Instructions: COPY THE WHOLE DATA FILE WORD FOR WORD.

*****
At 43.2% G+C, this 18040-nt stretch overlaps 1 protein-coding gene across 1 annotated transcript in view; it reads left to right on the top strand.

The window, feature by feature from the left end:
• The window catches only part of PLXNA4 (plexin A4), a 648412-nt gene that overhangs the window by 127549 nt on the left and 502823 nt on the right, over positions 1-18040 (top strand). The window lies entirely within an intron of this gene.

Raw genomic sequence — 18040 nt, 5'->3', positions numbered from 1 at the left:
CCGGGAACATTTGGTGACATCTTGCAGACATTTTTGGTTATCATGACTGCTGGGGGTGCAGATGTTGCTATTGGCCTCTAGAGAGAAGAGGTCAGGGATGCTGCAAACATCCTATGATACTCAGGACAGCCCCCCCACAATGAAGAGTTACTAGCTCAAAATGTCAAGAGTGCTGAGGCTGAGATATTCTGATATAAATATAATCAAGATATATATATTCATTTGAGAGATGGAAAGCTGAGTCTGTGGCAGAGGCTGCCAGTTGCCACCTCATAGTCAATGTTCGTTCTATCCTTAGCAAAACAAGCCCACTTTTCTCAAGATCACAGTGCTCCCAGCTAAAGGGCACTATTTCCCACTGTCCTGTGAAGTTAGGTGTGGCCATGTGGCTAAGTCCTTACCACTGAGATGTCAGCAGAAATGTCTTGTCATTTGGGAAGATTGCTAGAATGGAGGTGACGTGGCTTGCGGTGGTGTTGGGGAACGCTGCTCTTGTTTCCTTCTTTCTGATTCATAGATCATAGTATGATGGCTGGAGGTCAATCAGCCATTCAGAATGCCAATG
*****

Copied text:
At 43.2% G+C, this 18040-nt stretch overlaps 1 protein-coding gene across 1 annotated transcript in view; it reads left to right on the top strand.

The window, feature by feature from the left end:
• The window catches only part of PLXNA4 (plexin A4), a 648412-nt gene that overhangs the window by 127549 nt on the left and 502823 nt on the right, over positions 1-18040 (top strand). The window lies entirely within an intron of this gene.

Raw genomic sequence — 18040 nt, 5'->3', positions numbered from 1 at the left:
CCGGGAACATTTGGTGACATCTTGCAGACATTTTTGGTTATCATGACTGCTGGGGGTGCAGATGTTGCTATTGGCCTCTAGAGAGAAGAGGTCAGGGATGCTGCAAACATCCTATGATACTCAGGACAGCCCCCCCACAATGAAGAGTTACTAGCTCAAAATGTCAAGAGTGCTGAGGCTGAGATATTCTGATATAAATATAATCAAGATATATATATTCATTTGAGAGATGGAAAGCTGAGTCTGTGGCAGAGGCTGCCAGTTGCCACCTCATAGTCAATGTTCGTTCTATCCTTAGCAAAACAAGCCCACTTTTCTCAAGATCACAGTGCTCCCAGCTAAAGGGCACTATTTCCCACTGTCCTGTGAAGTTAGGTGTGGCCATGTGGCTAAGTCCTTACCACTGAGATGTCAGCAGAAATGTCTTGTCATTTGGGAAGATTGCTAGAATGGAGGTGACGTGGCTTGCGGTGGTGTTGGGGAACGCTGCTCTTGTTTCCTTCTTTCTGATTCATAGATCATAGTATGATGGCTGGAGGTCAATCAGCCATTCAGAATGCCAATG